I'm not a Nielsen viewer (i.e., one of the families that AC Nielsen uses to sample television viewing), but there's no reason to think that Nielsen viewers wouldn't behave similarly to me when it comes to new shows. And when it comes to new, serialized dramas, the last thing you want to do is to watch a show, fall in love with it, and see it get cancelled after three episodes.
Now, sometimes you can just spot a complete loser show from the start and avoid it. Last year, one of the networks thought it could capitalize on the "Mad Men" 60s-retro nostalgia with "The Playboy Club." Um, yeah. (Maybe something like that would work on cable TV. Regular broadcast TV, though?!?) I was certain it was going to die a quick death, and indeed, it lasted just three episodes.
On the other hand, there have been new serials that critics have adored, but that the general audience has ignored. If you think airing just three episodes is pretty bad, take a look at "Lone Star," which lasted just two! (But the critics loved it!)
Knowing that networks sometimes have itchy trigger fingers when it comes to eating the sunk costs of a destined loser show, viewers like me have developed defense mechanisms . . . like not watching a new show until there's reason to believe it will survive the first season. (Even that is no guarantee, as "FlashForward" started off with an incredibly awesome pilot, steadily lost viewers and logic-comprehending writers or something, and devolved into a mess by the end of the first season, at which time ABC mercifully decided not to renew it.) Even shows that make it past the first season can disappoint, as "V" somehow got to two seasons, only to fail to get renewal, even as it ended on a massive cliffhanger. (Or not -- I guess the show ended with the Vs having won, and humanity on the road to enslavement or being cooked for dinner.)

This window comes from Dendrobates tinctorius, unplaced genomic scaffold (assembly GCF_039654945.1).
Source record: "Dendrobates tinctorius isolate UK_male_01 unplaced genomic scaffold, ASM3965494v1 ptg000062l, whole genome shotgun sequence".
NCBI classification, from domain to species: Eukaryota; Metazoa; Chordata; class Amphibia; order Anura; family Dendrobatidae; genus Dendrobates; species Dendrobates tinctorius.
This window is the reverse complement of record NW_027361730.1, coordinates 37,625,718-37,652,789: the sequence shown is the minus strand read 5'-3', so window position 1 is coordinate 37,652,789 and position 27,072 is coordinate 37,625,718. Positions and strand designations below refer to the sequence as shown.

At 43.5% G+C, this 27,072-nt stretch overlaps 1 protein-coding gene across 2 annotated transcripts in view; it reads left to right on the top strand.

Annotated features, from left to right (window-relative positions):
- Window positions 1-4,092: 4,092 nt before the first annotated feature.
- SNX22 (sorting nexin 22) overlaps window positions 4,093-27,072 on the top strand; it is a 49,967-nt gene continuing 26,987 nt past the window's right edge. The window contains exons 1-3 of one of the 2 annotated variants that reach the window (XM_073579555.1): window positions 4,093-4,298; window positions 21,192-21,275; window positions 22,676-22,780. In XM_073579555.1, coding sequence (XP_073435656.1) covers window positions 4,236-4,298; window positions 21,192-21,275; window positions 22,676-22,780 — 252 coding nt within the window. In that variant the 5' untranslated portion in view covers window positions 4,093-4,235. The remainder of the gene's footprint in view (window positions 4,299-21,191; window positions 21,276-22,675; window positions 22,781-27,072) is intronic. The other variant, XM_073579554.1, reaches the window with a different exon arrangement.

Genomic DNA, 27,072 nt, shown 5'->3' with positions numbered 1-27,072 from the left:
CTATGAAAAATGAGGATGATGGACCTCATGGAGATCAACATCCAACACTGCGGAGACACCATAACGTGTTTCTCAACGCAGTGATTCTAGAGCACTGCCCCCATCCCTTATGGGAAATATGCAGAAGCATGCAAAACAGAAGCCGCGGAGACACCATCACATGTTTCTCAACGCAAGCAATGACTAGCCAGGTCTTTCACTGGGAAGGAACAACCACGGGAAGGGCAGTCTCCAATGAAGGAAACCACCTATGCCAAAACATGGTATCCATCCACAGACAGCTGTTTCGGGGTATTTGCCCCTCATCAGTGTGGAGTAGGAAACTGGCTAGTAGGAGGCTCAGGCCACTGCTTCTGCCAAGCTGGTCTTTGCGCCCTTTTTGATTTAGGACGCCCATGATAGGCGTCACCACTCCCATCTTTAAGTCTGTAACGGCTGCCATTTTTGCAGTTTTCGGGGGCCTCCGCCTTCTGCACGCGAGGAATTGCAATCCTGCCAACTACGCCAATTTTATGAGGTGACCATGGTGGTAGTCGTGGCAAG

Anyway, one of the new shows that the critics lavished praise on this season was ABC's "Last Resort," which, I gather, is something like the movie "Crimson Tide" crossed with the TV show "Lost." The premise is that a US Navy sub gets orders to launch its thermonuclear warheads at Pakistan, but the crew refuses to do so and ends up on the run from other US warships, eventually settling on an island run by a dictator. Wow! Nuclear weapons, military drama, island setting, and no doubt political intrigue and hints of conspiracies. Sounds great, sign me up!
Except, let me wait to see how it does before getting invested in it.
And how it's been doing is . . . not good. Actually, "not good" would be a pretty good showing for it, at this point. Its ratings have been disastrously bad. I'm surprised it hasn't been yanked from the schedule yet.
Now, in the pre-DVR days, I would've had to watch the show live and just accept the risk of being disappointed when a show I was invested in got cancelled. Or I could have saved it on videotape, but it wasn't always possible to record one show and watch a different one. (It depended on the cable set-up.) With TiVo or any other DVR, however, I can record "Last Resort" and save it on the DVR's hard drive while I watch other shows, either live or recorded.
So I now have 5 episodes of "Last Resort" saved up. You can see the vicious cycle at work here. If lots of people wait to see how the show does, then the show can't do well, because there aren't that many people actually watching it live for the ratings. And then the show gets cancelled . . . .
I don't know what the solution is, but I guess I am part of the problem. (Except I'm not, because I'm not a Nielsen viewer.)